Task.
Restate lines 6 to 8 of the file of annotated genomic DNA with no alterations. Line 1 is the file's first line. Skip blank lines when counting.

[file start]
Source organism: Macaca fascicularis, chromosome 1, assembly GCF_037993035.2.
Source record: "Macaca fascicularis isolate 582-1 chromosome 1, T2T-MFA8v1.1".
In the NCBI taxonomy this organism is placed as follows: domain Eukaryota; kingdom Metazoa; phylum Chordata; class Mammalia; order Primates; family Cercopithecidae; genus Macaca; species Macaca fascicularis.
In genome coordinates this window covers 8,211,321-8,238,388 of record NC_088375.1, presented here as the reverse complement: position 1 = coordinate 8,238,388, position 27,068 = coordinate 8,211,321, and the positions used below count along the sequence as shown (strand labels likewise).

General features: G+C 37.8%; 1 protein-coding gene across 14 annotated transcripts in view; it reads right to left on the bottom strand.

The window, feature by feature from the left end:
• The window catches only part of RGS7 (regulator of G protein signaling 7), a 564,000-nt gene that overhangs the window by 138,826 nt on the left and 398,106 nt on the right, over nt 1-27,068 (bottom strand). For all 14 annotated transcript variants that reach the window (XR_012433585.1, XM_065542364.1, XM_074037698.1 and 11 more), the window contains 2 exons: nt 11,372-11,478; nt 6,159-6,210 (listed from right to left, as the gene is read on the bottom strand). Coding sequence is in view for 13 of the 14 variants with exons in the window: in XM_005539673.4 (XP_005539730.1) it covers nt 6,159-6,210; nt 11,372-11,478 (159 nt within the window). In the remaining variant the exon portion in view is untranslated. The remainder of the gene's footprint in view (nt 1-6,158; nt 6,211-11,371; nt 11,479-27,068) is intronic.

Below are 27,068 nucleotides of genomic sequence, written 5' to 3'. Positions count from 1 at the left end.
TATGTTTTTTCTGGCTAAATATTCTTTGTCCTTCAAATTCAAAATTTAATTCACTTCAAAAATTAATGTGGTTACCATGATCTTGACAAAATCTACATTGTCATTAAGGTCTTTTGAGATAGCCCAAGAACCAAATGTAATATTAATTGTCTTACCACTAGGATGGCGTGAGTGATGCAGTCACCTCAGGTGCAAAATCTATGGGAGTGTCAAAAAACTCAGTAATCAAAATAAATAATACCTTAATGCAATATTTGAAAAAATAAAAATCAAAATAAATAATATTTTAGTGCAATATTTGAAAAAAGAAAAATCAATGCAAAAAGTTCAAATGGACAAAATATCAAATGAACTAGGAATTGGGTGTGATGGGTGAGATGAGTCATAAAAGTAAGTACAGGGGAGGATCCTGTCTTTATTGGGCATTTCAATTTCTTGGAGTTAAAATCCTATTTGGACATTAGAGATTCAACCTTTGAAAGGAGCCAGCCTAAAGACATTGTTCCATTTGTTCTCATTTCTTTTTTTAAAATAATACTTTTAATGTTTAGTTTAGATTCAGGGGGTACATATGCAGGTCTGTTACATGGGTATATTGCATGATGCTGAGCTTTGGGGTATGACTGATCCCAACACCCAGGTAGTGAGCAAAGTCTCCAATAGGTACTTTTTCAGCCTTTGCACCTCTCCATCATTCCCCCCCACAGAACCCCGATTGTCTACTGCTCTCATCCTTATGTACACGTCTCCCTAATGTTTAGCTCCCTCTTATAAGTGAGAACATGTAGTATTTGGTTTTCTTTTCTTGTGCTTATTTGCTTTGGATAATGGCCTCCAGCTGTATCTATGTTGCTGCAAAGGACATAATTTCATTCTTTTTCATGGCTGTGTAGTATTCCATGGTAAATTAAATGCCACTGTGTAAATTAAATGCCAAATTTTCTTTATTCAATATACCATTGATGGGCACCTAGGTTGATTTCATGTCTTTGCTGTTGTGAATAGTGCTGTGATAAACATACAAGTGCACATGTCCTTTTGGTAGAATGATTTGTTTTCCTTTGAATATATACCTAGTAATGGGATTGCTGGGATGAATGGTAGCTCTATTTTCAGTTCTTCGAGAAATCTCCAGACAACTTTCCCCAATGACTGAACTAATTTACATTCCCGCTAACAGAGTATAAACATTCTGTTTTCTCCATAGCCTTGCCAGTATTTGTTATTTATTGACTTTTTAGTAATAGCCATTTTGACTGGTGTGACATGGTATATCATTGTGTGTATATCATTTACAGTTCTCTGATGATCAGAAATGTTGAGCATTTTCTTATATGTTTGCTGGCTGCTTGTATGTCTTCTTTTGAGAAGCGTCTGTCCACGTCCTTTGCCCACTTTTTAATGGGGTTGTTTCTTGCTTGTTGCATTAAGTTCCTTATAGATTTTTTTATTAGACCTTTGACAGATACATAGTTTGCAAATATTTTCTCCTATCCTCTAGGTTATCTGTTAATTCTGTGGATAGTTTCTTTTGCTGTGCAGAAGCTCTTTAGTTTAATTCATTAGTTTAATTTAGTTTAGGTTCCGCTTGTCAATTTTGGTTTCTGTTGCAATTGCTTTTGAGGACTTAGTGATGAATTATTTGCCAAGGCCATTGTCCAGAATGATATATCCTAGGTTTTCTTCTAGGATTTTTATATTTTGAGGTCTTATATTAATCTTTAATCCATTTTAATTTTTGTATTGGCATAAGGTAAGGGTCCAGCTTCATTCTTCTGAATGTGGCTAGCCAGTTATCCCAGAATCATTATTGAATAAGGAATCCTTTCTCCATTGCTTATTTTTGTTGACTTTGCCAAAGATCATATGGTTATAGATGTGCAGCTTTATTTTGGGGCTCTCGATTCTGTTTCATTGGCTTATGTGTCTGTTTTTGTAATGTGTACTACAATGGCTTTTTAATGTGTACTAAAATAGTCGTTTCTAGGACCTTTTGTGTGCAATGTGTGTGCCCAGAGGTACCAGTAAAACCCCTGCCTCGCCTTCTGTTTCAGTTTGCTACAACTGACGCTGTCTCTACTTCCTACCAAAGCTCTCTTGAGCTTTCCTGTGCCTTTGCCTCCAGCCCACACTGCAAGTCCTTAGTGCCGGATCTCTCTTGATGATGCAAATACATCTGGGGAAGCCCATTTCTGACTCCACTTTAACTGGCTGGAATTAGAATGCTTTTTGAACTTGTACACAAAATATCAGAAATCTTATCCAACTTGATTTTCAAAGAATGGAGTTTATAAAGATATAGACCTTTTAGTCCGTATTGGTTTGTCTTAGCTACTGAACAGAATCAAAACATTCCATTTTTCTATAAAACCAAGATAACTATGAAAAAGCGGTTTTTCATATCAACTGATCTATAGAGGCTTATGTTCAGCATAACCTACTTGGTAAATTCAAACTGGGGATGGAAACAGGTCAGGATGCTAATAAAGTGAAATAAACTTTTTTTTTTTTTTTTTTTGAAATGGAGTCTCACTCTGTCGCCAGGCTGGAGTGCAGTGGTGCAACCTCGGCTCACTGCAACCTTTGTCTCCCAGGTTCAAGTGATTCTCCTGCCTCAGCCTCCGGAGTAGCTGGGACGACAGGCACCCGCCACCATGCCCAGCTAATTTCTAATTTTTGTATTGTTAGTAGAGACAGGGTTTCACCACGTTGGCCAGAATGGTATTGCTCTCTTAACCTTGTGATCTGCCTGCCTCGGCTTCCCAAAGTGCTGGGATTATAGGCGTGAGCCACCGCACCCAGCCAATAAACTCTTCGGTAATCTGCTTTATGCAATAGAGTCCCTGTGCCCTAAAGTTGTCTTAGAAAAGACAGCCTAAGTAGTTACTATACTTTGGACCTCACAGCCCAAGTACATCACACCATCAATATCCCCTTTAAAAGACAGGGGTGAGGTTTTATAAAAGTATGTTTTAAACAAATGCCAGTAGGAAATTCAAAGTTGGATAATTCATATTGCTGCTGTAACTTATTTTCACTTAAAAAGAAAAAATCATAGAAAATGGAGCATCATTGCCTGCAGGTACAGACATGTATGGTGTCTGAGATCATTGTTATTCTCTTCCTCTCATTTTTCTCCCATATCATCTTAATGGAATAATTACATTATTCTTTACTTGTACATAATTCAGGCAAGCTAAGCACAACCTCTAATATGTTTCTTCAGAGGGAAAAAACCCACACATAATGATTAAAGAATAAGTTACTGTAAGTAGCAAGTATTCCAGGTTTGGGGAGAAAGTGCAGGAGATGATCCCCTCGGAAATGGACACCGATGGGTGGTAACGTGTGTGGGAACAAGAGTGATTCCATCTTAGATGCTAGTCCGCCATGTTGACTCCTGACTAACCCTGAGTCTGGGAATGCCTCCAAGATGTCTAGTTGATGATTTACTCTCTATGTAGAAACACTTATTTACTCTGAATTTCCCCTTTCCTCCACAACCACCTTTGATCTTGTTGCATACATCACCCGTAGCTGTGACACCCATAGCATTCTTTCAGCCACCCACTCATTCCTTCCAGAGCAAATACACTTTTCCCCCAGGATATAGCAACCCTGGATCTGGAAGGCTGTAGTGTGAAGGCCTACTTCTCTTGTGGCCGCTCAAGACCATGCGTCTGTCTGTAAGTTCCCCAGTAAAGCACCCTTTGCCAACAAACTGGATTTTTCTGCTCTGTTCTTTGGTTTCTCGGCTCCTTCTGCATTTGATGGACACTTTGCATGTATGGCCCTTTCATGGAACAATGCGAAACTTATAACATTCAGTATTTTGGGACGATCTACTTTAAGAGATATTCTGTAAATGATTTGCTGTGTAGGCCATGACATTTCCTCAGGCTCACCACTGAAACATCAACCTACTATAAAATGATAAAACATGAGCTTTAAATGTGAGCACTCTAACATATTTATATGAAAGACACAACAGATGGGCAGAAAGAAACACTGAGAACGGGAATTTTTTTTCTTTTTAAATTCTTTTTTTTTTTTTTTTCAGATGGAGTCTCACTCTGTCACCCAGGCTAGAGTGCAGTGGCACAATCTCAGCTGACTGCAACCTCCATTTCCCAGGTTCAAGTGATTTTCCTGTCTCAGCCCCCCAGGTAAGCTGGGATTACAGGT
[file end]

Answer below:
The window, feature by feature from the left end:
• The window catches only part of RGS7 (regulator of G protein signaling 7), a 564,000-nt gene that overhangs the window by 138,826 nt on the left and 398,106 nt on the right, over nt 1-27,068 (bottom strand). For all 14 annotated transcript variants that reach the window (XR_012433585.1, XM_065542364.1, XM_074037698.1 and 11 more), the window contains 2 exons: nt 11,372-11,478; nt 6,159-6,210 (listed from right to left, as the gene is read on the bottom strand). Coding sequence is in view for 13 of the 14 variants with exons in the window: in XM_005539673.4 (XP_005539730.1) it covers nt 6,159-6,210; nt 11,372-11,478 (159 nt within the window). In the remaining variant the exon portion in view is untranslated. The remainder of the gene's footprint in view (nt 1-6,158; nt 6,211-11,371; nt 11,479-27,068) is intronic.

Below are 27,068 nucleotides of genomic sequence, written 5' to 3'. Positions count from 1 at the left end.